Political football

A furore over human rights in Ukraine is gathering pace in the run-up to the kick-off to Europe's showpiece football competition. But, says Wolfram Rehbock, the campaigners should let the players get on with their job and leave the political debate

As referees pucker up to blow the opening whistle at Europe’s biggest football tournament – the Euro 2012 championships scheduled to begin in Poland and Ukraine on 8 June – heads of state across the continent are contemplating pouring a bucket of cold water over the celebrations.
Not without good reason, some would suggest. At issue is the perennial question of how closely sport and politics should be aligned – or, indeed, whether the two can be detached at all.
The specifics in this instance involve Ukraine’s opposition leader, Yulia Tymoshenko, the country’s former prime minister, who is now languishing in gaol on a seven-year term, having been convicted of ‘abuse of office’ over the brokering of a gas deal with the Russians.

Hunger strike

Many in Europe view the charges against the ex-prime minster as trumped up and her imprisonment as utterly politically motivated. Indeed, that view was encapsulated in a comment last week from the EU’s foreign affairs supremo, Catherine Ashton, who was quoted by Bloomberg’s Business Week as saying: ‘We’ve been very consistent in sending messages to Ukraine about the importance of justice being done and seen to be done.’
For her part, Ms Tymoshenko adamantly maintains her innocence and has been on intermittent hunger strike to reinforce the point. She also claims she is routinely beaten by prison guards.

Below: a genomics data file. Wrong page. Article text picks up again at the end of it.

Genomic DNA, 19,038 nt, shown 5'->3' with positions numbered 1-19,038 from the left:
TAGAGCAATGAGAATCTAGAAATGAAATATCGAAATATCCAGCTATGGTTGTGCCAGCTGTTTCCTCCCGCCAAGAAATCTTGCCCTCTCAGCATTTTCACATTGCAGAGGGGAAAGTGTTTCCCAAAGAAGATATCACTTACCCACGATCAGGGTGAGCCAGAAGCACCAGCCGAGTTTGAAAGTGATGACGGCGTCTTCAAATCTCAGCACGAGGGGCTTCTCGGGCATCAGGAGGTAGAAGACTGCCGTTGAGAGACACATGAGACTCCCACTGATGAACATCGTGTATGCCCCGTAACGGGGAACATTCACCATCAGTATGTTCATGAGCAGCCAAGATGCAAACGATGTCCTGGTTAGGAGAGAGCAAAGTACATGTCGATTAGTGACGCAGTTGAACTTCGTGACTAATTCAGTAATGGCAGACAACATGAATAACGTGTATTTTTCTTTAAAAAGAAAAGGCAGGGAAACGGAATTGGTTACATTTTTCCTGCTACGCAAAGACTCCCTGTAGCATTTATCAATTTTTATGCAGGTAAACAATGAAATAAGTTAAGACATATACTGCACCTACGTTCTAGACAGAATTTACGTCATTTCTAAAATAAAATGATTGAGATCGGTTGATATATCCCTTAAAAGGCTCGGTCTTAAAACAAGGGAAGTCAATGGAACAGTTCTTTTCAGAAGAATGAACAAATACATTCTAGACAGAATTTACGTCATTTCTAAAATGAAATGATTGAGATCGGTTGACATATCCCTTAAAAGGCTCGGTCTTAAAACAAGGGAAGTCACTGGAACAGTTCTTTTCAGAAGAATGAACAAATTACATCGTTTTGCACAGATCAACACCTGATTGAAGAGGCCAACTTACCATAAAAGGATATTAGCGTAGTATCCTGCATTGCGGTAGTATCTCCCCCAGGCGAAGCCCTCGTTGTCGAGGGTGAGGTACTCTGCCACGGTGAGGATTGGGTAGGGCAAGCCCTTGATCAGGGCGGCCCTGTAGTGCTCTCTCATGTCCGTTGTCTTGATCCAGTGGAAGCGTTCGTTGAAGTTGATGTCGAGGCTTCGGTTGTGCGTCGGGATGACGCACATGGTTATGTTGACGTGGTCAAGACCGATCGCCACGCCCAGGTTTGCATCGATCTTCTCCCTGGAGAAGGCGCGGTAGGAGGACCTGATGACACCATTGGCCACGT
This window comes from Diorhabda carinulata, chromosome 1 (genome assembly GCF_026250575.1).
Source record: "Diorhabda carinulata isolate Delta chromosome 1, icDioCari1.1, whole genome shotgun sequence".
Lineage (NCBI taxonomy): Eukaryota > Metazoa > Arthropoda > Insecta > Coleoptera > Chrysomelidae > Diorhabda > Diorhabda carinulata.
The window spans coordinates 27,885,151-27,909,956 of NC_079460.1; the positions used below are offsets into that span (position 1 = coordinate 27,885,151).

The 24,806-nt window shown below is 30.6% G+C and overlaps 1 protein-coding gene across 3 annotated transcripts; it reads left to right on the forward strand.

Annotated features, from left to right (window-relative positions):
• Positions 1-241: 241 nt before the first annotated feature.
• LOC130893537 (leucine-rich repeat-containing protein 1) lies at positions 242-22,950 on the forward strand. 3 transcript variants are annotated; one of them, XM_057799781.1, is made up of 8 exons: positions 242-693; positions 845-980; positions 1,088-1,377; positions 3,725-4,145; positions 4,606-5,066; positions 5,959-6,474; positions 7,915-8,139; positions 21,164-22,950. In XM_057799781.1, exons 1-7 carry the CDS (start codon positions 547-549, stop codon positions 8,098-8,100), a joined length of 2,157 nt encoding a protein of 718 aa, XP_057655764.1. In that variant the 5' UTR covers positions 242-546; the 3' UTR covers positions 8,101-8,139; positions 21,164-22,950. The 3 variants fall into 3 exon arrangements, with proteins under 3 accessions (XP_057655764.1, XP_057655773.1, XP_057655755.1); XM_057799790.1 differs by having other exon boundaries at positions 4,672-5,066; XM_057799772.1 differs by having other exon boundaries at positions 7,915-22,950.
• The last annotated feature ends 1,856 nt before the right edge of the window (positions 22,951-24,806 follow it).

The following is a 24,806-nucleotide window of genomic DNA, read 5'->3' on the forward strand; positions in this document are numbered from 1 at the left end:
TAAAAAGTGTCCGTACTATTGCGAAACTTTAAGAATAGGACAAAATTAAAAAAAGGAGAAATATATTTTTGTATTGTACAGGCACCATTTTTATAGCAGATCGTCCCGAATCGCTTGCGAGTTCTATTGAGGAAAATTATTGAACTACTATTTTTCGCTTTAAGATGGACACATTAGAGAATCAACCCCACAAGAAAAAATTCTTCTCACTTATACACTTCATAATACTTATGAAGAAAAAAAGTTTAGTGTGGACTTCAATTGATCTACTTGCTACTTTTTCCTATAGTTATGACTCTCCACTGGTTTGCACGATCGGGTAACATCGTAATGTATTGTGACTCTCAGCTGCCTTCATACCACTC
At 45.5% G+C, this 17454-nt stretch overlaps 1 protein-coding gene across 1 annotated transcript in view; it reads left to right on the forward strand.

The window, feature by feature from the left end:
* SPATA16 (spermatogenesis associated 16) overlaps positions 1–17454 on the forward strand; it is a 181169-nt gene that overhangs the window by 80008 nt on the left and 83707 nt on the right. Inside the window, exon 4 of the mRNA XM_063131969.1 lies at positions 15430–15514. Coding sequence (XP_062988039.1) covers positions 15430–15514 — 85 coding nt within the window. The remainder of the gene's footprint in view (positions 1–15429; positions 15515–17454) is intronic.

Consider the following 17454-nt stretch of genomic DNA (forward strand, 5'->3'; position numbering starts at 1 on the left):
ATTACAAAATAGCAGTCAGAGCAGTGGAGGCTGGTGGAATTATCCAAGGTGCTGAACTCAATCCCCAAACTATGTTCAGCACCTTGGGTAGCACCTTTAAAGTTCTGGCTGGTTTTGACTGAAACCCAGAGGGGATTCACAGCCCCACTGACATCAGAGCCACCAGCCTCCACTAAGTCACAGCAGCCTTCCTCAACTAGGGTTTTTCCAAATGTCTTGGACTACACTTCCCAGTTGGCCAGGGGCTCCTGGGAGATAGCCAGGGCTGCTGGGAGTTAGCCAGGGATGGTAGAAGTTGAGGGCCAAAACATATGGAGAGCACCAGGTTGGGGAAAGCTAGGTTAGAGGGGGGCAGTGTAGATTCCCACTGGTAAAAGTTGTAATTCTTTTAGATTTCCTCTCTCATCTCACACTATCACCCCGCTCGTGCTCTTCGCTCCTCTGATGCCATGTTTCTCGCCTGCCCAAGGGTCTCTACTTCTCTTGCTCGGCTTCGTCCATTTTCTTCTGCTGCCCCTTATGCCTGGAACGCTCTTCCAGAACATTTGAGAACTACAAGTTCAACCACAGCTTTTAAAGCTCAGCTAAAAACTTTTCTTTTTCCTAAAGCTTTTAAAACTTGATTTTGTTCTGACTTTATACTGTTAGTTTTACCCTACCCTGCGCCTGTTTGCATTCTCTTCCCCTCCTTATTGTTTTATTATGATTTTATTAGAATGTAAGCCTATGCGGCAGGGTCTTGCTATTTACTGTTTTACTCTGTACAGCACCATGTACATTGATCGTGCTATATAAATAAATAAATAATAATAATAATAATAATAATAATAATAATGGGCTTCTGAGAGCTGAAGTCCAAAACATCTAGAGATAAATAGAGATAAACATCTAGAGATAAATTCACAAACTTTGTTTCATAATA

All of this has militated to create a political furore around the forthcoming festival of football. EU foreign ministers met last week to assess the position and to consider some form of political boycott of the tournament to drill home the human rights point to the Ukrainians – although, so far no country’s football association has suggested that its team will not turn up for event.
But is any boycott of the championships a real option for changing Ukraine’s political landscape? No.
Europe’s football governing body, UEFA, won’t risk an eleventh-hour change to proceedings as the final round is already sold out.
For those not completely obsessed with ‘the beautiful game’, allow me to make the point that football is a multimillion-pound business and that major international tournaments can’t be relocated at short notice. All threats to do so are effectively paper tigers.
But, beyond that, there are the more profound issues around the actual case of Ms Tymoshenko. Only a few people outside Ukraine have any detailed knowledge of the factual and legal position around the circumstances of her medical treatment.
On the other hand, the country’s wider current political situation, issues around its legal system and the ‘Putinisation’ of Ukrainian society, have been observed and commented on for some time. And, interestingly, no-one really cared about any of those issues before it dawned on the rest of Europe that a major football tournament was about to kick off.